Gabapentin in the Treatment of Spinal Cord Injuries

Original Editor - Kelsey Pelfrey

Top Contributors - Kelsey Pelfrey, Naomi O'Reilly, Kim Jackson and Jason Feltis  

Introduction[edit | edit source]

Anti-epileptics are an additional pharmacological option for the treatment of pain and spasticity[1]. Gabapentin is an example of an extensively studied antiepileptic drug which can be used to treat neuropathic pain in SCI[2]. Neuropathic pain occurs frequently in SCI patients and is difficult to treat due to complex nervous system changes[1]. Neuropathic pain following an injury of the spinal cord can present above or below the level of injury. Symptoms include burning, tingling, or stabbing that is constant or intermittent. Patients may also experience hyperalgesia or allodynia in the same region[3].

Pharmacokinetics[edit | edit source]

Antiepileptics’ mechanism of action for treating pain is not fully understood, although it is proposed to work as a GABA agonist and inhibit calcium channels. Gabapentin has a high affinity for alpha-2 receptors of calcium channels and decreases the release of excitatory neurotransmitters[1]. The route of administration is PO, and side effects include drowsiness, dizziness, confusion, ataxia and oedema. The half-life ranges from 5-7 hours with normal renal function[4].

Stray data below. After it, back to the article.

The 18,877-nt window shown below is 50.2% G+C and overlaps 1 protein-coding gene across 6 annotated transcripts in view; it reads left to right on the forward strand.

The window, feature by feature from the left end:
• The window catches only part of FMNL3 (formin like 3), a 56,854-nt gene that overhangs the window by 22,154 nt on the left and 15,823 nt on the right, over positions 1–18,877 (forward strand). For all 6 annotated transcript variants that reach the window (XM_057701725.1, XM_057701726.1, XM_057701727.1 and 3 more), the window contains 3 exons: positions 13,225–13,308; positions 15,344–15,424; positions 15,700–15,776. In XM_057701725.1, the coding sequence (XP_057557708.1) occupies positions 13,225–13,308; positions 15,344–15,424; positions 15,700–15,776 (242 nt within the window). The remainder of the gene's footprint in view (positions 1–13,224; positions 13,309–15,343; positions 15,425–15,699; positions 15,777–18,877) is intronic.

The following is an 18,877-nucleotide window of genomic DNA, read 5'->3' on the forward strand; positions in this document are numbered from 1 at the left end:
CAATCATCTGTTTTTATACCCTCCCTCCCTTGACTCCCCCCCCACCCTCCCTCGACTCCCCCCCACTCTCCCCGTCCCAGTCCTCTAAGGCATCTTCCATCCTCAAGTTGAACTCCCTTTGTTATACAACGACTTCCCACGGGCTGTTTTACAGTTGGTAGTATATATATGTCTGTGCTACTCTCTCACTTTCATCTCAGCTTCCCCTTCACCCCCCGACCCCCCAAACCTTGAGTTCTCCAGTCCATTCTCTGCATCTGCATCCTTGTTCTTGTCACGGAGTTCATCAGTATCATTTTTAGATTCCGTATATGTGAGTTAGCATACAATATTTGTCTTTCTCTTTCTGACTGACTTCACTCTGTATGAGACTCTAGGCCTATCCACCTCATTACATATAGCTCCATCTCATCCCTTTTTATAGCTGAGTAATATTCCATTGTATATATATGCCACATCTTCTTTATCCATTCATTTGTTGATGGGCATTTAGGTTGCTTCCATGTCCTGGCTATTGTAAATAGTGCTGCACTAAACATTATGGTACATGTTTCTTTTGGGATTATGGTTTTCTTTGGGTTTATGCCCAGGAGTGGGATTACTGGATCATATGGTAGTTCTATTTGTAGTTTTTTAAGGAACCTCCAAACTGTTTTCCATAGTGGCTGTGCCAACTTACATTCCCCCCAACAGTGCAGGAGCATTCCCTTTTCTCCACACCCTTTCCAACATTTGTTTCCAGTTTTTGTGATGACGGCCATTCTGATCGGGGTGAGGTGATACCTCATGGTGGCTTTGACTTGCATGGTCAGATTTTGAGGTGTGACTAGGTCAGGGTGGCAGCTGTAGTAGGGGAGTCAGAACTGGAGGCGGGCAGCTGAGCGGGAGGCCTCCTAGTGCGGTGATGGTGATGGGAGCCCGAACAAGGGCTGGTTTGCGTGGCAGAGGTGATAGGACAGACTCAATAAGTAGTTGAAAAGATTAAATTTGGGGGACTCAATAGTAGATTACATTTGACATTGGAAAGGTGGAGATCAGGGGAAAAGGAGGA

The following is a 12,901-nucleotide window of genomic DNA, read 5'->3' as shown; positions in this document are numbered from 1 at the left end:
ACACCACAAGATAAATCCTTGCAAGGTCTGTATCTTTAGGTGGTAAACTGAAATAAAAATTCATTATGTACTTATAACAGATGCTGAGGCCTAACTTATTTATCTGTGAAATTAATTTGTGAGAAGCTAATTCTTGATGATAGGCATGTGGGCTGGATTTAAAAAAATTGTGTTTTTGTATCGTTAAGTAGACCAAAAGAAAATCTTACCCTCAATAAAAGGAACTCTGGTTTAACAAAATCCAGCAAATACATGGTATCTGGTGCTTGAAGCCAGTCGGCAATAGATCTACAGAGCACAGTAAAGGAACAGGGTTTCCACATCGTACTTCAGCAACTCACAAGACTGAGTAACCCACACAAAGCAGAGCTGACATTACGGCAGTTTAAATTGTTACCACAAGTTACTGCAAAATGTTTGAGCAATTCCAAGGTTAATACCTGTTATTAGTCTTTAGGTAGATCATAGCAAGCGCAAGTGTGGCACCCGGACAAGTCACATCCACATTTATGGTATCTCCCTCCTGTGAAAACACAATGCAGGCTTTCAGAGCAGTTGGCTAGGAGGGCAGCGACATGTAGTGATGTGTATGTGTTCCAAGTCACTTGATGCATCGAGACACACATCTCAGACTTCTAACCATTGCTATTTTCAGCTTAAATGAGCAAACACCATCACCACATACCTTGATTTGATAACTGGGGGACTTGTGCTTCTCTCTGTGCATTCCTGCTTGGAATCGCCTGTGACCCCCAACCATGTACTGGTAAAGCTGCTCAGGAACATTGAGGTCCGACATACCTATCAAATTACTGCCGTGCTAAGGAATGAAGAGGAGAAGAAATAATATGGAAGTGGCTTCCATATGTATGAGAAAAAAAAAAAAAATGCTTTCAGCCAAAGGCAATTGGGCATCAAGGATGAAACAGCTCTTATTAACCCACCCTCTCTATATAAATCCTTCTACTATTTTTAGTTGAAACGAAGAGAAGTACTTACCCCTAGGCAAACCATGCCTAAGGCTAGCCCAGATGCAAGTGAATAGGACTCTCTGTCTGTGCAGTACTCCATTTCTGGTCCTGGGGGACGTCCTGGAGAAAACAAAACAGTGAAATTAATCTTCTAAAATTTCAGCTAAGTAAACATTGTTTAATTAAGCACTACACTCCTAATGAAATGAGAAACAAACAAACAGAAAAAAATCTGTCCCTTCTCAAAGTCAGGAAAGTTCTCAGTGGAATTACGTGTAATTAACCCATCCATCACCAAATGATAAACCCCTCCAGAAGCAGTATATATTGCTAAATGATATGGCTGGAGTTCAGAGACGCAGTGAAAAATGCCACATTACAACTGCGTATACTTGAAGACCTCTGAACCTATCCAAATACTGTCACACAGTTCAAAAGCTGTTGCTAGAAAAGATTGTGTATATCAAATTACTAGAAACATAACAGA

Implications for Physical Therapy[edit | edit source]

A patient with a spinal cord injury may experience a disruption in urinary function and drug elimination should be monitored[1]. Pain levels should be recorded using an appropriate scale to ensure the drug’s effectiveness. Taking care to schedule around daytime drowsiness may improve safety and productivity during rehab sessions. Physical therapists should use other methods of pain and spasticity management, such as physical agents, therapeutic exercise, and manual therapy to aid in a patient’s recovery[5].

Back to Pharmacological Management of Spinal Cord Injuries[edit | edit source]

References[edit | edit source]

  1. 1.0 1.1 1.2 1.3 Sezer N, Akkuş S, Uğurlu FG. Chronic complications of spinal cord injury. World J Orthop. 2015;6(1):24-33. Published 2015 Jan 18. doi:10.5312/wjo.v6.i1.24
  2. Hagen, E.M. & Rekand, T. Pain Ther (2015) 4: 51.
  3. Finnerup, N.B. & Baastrup, C. Curr Pain Headache Rep (2012) 16: 207.
  4. Neurontin. Kirkland , Quebec : Pfizer Canada Inc; 2018. Accessed November 29, 2018.
  5. Ciccone CD. Davis's Drug Guide for Rehabilitation Professionals. Philadelphia: F.A. Davis; 2013.